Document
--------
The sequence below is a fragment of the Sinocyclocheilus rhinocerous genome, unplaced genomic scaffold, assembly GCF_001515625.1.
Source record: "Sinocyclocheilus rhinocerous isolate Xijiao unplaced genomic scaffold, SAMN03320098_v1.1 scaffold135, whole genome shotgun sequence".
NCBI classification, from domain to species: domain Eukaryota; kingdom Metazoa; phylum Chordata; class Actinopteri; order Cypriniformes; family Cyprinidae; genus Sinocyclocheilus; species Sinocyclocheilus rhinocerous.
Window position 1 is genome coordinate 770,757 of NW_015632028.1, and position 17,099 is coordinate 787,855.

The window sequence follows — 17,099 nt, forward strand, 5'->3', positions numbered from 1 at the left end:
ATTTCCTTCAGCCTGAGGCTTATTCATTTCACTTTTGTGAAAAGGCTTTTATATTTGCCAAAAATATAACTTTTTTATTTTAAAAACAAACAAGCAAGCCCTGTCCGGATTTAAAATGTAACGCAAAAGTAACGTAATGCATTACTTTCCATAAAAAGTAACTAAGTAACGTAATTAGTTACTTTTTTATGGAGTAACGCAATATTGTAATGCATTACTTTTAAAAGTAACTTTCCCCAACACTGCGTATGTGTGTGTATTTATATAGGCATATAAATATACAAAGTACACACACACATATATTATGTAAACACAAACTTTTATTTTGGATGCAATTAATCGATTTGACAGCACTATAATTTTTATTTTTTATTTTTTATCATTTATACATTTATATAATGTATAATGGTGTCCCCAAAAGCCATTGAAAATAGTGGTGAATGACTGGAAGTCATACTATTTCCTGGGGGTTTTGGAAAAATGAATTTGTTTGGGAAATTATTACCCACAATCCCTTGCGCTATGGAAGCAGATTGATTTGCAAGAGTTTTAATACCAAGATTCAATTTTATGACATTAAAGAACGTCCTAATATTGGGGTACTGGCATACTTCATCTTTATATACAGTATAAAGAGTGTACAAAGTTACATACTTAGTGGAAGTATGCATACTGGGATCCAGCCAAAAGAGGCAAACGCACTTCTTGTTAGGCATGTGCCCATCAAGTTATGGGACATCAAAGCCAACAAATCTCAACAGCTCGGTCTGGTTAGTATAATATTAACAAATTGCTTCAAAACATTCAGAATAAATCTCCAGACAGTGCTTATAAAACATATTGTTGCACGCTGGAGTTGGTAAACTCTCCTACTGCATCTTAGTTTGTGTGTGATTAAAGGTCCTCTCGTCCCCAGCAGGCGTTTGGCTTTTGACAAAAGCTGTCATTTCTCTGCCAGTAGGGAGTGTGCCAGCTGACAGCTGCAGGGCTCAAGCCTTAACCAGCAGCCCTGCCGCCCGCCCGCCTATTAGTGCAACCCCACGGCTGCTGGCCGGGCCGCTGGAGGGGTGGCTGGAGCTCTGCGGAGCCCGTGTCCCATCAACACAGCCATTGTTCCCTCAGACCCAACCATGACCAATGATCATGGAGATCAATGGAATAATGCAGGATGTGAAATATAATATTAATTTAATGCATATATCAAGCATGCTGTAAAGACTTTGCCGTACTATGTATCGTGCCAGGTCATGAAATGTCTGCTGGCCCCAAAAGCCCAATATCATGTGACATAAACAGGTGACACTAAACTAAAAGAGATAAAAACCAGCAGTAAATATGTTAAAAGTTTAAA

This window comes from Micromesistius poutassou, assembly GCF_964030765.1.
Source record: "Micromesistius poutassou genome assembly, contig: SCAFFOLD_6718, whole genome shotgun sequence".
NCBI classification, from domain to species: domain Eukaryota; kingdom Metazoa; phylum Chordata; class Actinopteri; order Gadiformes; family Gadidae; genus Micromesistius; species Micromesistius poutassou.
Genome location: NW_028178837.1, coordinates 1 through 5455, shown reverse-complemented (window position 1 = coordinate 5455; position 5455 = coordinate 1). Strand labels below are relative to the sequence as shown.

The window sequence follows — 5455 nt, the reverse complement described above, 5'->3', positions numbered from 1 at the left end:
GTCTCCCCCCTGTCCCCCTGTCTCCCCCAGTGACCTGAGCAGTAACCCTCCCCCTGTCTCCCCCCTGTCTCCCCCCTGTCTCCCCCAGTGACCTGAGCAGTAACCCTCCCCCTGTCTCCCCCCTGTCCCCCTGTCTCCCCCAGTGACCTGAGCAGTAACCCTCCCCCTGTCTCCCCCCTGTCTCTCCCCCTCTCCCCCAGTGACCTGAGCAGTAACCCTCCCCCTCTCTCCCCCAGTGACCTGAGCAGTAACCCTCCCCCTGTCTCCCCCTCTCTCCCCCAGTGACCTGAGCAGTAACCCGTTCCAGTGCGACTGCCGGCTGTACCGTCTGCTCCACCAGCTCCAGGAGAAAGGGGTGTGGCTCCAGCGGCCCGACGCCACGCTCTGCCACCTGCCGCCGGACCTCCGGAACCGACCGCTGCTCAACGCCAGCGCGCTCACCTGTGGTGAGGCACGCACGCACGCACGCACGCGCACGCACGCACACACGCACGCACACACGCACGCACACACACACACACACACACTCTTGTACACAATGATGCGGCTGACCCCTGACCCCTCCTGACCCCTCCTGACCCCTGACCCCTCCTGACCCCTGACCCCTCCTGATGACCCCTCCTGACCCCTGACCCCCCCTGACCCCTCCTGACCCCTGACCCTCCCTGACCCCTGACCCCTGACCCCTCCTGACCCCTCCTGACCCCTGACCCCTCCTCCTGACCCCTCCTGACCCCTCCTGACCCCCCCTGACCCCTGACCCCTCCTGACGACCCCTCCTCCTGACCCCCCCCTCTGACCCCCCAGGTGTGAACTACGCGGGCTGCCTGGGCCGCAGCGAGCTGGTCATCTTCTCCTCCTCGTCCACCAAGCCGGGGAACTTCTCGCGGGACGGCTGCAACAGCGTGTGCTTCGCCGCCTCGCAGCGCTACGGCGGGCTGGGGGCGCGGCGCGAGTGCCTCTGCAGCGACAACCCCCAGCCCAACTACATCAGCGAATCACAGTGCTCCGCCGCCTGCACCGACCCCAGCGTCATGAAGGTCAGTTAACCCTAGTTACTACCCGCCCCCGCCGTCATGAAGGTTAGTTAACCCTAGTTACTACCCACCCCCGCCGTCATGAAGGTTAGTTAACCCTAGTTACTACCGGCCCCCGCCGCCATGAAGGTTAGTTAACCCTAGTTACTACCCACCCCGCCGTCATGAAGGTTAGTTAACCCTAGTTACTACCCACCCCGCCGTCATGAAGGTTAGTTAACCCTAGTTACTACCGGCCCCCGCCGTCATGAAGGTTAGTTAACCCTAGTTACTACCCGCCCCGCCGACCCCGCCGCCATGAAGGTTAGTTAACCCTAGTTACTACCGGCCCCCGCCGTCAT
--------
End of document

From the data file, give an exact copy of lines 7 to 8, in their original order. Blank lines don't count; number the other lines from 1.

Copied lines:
This window comes from Micromesistius poutassou, assembly GCF_964030765.1.
Source record: "Micromesistius poutassou genome assembly, contig: SCAFFOLD_6718, whole genome shotgun sequence".